In the present study, all measured seed germination parameters, GP, GR, and MGT, were affected by drought in all genotypes studied, with a decrease in GP and GR and an increase in MGT, as a response to stress exposure. This is in agreement with findings of previous studies in sesame [8,12,19,20], as well as in other oilseed crops like rapeseed [28,29], sunflower [30], and safflower [21]. This may be due to the alteration of enzymes and hormones present in the seed or the generation of free radicals, which alter the metabolic pathways in seeds germinating under drought stress [31,32]. As a result of pronounced seed dehydration, there is an alteration of mechanisms leading to embryo development [33]. In fact, seed germination is directly linked to the use of reserves, respiration, and phytohormones that are all affected during the development of the embryo in the stressed seed [34,35]. Therefore, the development of genotypes with higher seed metabolic efficiency under drought conditions is a desirable crop improvement trait. In our case, all genotypes were slightly affected by moderate water stress. However, under severe drought conditions, their seed germination was drastically reduced. In some of these genotypes, germination was inhibited in both generations, M2 and M3. These results are in agreement with those of Boureima et al. [8], Harfi et al. [20], and Dissanayake et al. [12], who reported that the germination of sesame seeds is completely inhibited by a water potential lower than –1 MPa of PEG. However, some mutants kept germinating in this particular situation, showing their tolerance to such a high moisture stress level. Among them, the mutants “ML2-5” and “ML2-10” are the most interesting as they were stable over both generations M2 and M3, and the least affected, with a respective average reduction of less than 63 and 70%. This is, so far, the first report of sesame genetic materials that are able to germinate at an osmotic potential of −1.2 MPa. Germination rate (GR) is one of the indices used to evaluate crop tolerance to drought stress. A reduction in germination rate and total germination is one of the most common responses of drought-exposed plants [36,37]. Our results showed that GR decreases significantly with water deficit, which is in agreement with the results of El Harfi et al. [20] and Bakhshandeh et al. [38] in sesame. In the present study, the mutants “ML2-5” and “ML2-10” had the highest GR values, over both generations, M2 and M3, under moderate (80% and 75%, respectively) and severe (40% and 25%, respectively) moisture stress.. The mutant “ML2-5” is of particular interest as it exhibited not only the highest germination rate but also the lowest mean germination time (MGT) under severe drought conditions. It is well known that in such conditions, the seed requires more time to adjust its internal osmotic potential to the external environment [39] and, thus, takes more time to germinate compared to non-stressful conditions. However, a delay in the MGT can be harmful to the successful establishment of a crop stand. Therefore, and based on all seed germination parameters studied, the mutant “ML2-5”, followed by the mutant “ML2-10”, is the most tolerant to high levels of moisture stress. They both could be considered as novel and relevant drought-tolerant germplasms, during the germination stage, since no similar sesame material has been found and reported in the literature.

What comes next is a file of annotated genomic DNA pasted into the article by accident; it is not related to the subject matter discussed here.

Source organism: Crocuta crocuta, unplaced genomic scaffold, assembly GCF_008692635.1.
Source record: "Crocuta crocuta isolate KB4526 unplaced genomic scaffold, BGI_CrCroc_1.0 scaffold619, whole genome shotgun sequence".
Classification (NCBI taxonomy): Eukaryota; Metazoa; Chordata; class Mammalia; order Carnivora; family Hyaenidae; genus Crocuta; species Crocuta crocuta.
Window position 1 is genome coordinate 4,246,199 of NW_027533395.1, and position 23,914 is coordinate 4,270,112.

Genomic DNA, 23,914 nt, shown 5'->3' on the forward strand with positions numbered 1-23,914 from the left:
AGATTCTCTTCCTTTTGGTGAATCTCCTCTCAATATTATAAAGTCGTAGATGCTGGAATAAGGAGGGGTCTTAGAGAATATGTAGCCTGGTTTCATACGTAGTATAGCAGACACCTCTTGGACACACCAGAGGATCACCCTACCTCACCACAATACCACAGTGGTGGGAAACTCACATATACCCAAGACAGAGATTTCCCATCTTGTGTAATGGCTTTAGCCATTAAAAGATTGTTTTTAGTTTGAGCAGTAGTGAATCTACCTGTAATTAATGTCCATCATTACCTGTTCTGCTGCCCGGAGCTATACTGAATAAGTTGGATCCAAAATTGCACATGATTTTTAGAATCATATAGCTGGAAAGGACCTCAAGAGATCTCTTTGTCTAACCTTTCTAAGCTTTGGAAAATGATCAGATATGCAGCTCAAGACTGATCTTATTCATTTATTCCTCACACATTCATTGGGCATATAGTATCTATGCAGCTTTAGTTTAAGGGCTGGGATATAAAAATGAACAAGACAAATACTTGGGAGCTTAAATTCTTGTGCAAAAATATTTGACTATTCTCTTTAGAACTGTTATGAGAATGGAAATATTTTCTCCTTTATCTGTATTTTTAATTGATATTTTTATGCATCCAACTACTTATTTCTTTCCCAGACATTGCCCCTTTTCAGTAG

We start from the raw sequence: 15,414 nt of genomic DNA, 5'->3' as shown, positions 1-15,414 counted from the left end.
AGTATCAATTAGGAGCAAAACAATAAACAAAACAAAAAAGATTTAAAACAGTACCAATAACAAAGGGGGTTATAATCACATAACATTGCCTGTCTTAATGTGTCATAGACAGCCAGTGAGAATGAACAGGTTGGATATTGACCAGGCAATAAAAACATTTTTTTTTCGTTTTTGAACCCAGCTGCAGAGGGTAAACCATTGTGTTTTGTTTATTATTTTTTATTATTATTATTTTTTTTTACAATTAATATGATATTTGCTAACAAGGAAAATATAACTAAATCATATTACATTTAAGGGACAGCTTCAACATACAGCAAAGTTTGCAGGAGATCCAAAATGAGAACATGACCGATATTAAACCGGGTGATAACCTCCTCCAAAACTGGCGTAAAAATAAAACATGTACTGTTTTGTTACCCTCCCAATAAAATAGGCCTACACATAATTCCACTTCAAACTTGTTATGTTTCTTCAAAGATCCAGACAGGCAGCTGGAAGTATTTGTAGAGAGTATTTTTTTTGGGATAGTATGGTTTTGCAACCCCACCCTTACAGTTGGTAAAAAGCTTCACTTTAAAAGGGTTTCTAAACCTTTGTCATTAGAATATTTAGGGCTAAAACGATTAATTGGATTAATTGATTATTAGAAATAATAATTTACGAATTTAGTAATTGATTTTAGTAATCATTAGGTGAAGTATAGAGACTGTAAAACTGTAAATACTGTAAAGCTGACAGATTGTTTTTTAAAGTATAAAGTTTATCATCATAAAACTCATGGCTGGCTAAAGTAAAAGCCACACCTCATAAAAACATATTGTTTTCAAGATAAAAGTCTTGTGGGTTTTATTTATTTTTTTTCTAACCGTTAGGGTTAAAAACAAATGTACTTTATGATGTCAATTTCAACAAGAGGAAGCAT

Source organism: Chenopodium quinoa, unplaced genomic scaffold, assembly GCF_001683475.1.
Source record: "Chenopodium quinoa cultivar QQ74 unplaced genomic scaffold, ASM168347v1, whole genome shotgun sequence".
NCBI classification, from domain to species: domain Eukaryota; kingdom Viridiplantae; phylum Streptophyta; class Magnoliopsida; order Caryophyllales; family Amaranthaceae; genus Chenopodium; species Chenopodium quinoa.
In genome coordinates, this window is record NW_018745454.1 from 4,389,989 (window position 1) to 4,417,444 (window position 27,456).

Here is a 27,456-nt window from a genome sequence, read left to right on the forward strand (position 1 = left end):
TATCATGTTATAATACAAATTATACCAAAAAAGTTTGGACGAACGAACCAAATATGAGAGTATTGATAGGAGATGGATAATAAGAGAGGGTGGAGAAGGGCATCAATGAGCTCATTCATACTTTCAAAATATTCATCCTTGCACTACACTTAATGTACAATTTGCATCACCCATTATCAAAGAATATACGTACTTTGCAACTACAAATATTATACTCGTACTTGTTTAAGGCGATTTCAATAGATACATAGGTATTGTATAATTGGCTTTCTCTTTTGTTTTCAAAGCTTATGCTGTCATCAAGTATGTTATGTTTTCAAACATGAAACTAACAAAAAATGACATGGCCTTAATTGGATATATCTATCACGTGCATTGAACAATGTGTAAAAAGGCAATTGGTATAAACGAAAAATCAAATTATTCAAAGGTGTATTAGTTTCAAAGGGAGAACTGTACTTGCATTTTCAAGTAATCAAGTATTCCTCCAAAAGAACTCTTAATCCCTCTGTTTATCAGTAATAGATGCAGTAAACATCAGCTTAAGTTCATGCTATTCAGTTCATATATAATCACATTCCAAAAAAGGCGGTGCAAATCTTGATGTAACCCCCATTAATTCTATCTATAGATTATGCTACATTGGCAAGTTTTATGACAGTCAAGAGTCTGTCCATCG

3.2. Drought Stress Effects on Early Seedling